Monday 12 September 2022

Cursed to Golf Review (Switch)

Another day and another Indie Rogue-like appears. This one however is somewhat unique as it sees you as a golf player, struck down by lightning, needing to make it through 18 holes in order to escape from a cursed golf-based purgatory. While it takes the popular 2D platformer approach (but with golf?), we certainly haven’t played one like this before.

Awaking by the Eterni-Tee golf shop you are introduced to the spectre known as the Scotsman who explains the basics to you and that in order to escape, you’ll need to play a cursed and impossible 18 holes for all eternity. It’s a simple premise – complete each hole within par and if you fail you are dragged all the way back to the beginning hole, no matter how far along you are. It’s a good thing there’s a driving range to practice on.

Of course, these aren’t ordinary golf courses and are filled with traps, spikes, boxes of explosives and all manner of other things you’ll need to negotiate. Each course can be tackled in numerous ways and there are short cuts and teleporters all over the place. The Rogue element starts to kick in when you realise the courses are all remixed should you fail and need to start again. Later you’ll get the ability to set a checkpoint but even that only works for one death.

Along the way there are a number of things to help you. Within the courses there are totems which when struck add shots to your par counter, a golf based health pack if you will. There are also cards you can play which do everything from create multiple balls to turning your shot into a rocket. These cards can be picked up from the map screen or purchased from the shop in mystery packs and are vital to making any sort of substantial progress.

The holes themselves are fiendishly designed and you will see a change in environment as progress with areas like deserts providing extra sand traps for example. Each hole works as a kind of puzzle that players will need to check through for routes and totems in order to see the best way to progress. It’s just a shame that you’ll end up playing the first few areas much more than the later ones. The first time we got sent all the way back all we really wanted to do was go out and try the second areas courses again.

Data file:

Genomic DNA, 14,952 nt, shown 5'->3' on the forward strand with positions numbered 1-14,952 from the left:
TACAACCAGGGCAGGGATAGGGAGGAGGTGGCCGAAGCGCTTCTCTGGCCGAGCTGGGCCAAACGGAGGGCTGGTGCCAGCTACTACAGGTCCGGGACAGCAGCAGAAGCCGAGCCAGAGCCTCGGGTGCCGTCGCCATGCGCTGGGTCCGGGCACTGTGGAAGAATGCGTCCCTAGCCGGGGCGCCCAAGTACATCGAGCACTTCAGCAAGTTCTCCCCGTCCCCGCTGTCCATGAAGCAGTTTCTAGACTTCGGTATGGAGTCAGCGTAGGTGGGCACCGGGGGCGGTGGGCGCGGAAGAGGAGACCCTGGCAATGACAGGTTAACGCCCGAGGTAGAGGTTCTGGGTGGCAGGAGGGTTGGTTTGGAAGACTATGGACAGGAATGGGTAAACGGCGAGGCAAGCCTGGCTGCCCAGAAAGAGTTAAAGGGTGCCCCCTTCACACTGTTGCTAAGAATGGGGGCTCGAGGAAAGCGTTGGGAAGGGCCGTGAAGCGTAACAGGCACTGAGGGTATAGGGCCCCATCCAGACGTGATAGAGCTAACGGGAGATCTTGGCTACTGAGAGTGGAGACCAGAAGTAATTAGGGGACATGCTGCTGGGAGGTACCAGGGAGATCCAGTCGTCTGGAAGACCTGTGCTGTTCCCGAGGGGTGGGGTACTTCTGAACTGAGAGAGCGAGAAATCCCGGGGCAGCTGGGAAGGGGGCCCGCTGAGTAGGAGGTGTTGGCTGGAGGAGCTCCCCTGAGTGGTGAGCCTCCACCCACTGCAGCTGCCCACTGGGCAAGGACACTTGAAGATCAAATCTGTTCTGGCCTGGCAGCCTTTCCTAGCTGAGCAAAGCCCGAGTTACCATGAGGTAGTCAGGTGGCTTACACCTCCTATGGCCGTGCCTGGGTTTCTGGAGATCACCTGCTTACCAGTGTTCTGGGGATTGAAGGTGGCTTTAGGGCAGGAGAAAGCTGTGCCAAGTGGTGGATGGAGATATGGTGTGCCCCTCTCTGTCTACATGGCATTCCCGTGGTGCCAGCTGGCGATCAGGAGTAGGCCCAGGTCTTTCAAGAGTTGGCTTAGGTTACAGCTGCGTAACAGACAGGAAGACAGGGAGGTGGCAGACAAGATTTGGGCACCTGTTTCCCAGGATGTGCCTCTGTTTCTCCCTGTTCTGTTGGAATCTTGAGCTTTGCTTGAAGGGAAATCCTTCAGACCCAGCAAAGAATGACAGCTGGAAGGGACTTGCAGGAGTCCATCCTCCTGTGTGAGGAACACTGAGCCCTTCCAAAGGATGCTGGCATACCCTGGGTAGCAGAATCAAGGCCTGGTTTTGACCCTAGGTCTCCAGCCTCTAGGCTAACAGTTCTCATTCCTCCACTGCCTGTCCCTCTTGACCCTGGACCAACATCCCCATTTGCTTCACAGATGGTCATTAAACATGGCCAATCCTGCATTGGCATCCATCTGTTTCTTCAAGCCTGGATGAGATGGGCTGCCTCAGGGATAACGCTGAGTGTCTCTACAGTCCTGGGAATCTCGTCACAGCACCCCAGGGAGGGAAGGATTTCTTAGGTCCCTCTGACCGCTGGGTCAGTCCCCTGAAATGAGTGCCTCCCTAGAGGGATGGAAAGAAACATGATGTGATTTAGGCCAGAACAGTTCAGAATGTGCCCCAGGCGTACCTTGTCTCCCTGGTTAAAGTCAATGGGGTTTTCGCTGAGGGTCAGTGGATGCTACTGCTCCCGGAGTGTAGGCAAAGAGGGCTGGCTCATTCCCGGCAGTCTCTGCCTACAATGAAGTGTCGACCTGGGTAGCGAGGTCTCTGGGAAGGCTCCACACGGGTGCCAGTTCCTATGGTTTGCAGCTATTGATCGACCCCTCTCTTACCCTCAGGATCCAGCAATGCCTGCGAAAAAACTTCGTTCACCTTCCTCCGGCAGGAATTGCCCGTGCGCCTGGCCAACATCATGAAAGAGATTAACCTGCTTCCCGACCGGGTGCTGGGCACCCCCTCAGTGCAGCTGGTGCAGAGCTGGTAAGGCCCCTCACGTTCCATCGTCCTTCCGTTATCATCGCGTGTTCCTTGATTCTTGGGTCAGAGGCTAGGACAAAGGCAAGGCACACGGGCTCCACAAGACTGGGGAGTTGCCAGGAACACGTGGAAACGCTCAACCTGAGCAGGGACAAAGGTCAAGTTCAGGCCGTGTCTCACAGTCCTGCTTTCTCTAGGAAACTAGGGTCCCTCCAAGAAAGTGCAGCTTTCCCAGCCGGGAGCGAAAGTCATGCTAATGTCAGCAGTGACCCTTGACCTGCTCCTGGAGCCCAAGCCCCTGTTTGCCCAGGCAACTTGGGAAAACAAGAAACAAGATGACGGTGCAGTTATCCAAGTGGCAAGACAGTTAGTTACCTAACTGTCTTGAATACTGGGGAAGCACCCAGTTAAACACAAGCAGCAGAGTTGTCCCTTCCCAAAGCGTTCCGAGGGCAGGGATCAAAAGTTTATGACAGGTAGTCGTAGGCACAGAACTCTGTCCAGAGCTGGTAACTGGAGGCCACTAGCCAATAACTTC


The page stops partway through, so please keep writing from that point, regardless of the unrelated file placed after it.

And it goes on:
There are also boss battles of sorts where you must reach the hole before the guardian of the area. These are very tense and a highlight of the game. Here a new totem is added which when struck freezes the guardian for a turn, and you’ll need them. Once a boss is defeated, they remain so for future play throughs in a rare concession to giving the players a feint glimmer of relief.

Like most Rogue games the game will take time to click with most players. We found it was around round 6 where suddenly the games techniques clicked with us. From here we felt we had a good understanding of the three clubs, the need for cards and how to utilise the spin on the ball to make it change direction on the ground. Before that it really was a bit of a struggle.

There are some notable issues with the game though. First of all, trekking all the way back to hole 1 no matter how far through you are or what region you are in is a hard pill to swallow. Even Spelunky gives you short cuts to new areas but there’s no such option for players here. To compound this is the fact it takes a long time to get through holes. They are fairly lengthy and even fast forwarding, the number of animations you have to get through from setting, striking the ball, watching the ball, moving to the ball etc is just too much to keep things flowing quickly enough. When you start adding some issues with pixel placement of traps, more than once we have visually cleared a sand trap or made a ledge only for the ball to still fall foul due to the collision detection, it can put up quite a wall for players to try and break though.

Overall, Cursed to Golf is almost a very very good game. All the good stuff is here and all the minor issues with the game could be overlooked if there was of way of creating permanent shortcuts to the different areas. Of all the rogue games we have played this is one least suited to having to get through it all in one run as it takes so long to actually get through the holes. It’s fine to have it as an extra option but a simple permanent checkpoint in a couple of the areas would have turned this from a good game into an unmissable one. As it stands most players will likely give up long before the end.

Overall 7/10

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